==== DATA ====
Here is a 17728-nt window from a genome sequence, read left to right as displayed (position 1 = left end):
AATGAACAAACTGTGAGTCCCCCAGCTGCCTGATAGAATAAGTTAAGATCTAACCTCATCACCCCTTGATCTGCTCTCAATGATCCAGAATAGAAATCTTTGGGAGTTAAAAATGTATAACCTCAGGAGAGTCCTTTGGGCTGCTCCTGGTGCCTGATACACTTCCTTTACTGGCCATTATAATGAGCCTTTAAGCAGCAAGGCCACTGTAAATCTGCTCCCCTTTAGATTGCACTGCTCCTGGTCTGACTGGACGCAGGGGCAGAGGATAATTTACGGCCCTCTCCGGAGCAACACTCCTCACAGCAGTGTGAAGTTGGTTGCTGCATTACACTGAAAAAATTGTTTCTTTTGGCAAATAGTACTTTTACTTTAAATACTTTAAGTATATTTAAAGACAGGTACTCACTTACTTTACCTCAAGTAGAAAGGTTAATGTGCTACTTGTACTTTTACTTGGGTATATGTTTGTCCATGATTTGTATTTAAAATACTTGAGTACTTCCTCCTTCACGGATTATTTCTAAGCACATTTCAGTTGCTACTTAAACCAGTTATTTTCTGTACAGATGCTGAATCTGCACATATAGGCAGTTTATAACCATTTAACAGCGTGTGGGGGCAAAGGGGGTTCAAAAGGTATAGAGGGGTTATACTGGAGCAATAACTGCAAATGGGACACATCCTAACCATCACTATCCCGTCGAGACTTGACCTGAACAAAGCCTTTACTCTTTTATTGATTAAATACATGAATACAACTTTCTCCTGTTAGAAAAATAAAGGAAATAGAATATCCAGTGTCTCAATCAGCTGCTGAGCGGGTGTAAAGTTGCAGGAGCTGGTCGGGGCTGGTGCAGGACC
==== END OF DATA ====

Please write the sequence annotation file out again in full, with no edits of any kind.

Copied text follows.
Here is a 17728-nt window from a genome sequence, read left to right as displayed (position 1 = left end):
AATGAACAAACTGTGAGTCCCCCAGCTGCCTGATAGAATAAGTTAAGATCTAACCTCATCACCCCTTGATCTGCTCTCAATGATCCAGAATAGAAATCTTTGGGAGTTAAAAATGTATAACCTCAGGAGAGTCCTTTGGGCTGCTCCTGGTGCCTGATACACTTCCTTTACTGGCCATTATAATGAGCCTTTAAGCAGCAAGGCCACTGTAAATCTGCTCCCCTTTAGATTGCACTGCTCCTGGTCTGACTGGACGCAGGGGCAGAGGATAATTTACGGCCCTCTCCGGAGCAACACTCCTCACAGCAGTGTGAAGTTGGTTGCTGCATTACACTGAAAAAATTGTTTCTTTTGGCAAATAGTACTTTTACTTTAAATACTTTAAGTATATTTAAAGACAGGTACTCACTTACTTTACCTCAAGTAGAAAGGTTAATGTGCTACTTGTACTTTTACTTGGGTATATGTTTGTCCATGATTTGTATTTAAAATACTTGAGTACTTCCTCCTTCACGGATTATTTCTAAGCACATTTCAGTTGCTACTTAAACCAGTTATTTTCTGTACAGATGCTGAATCTGCACATATAGGCAGTTTATAACCATTTAACAGCGTGTGGGGGCAAAGGGGGTTCAAAAGGTATAGAGGGGTTATACTGGAGCAATAACTGCAAATGGGACACATCCTAACCATCACTATCCCGTCGAGACTTGACCTGAACAAAGCCTTTACTCTTTTATTGATTAAATACATGAATACAACTTTCTCCTGTTAGAAAAATAAAGGAAATAGAATATCCAGTGTCTCAATCAGCTGCTGAGCGGGTGTAAAGTTGCAGGAGCTGGTCGGGGCTGGTGCAGGACC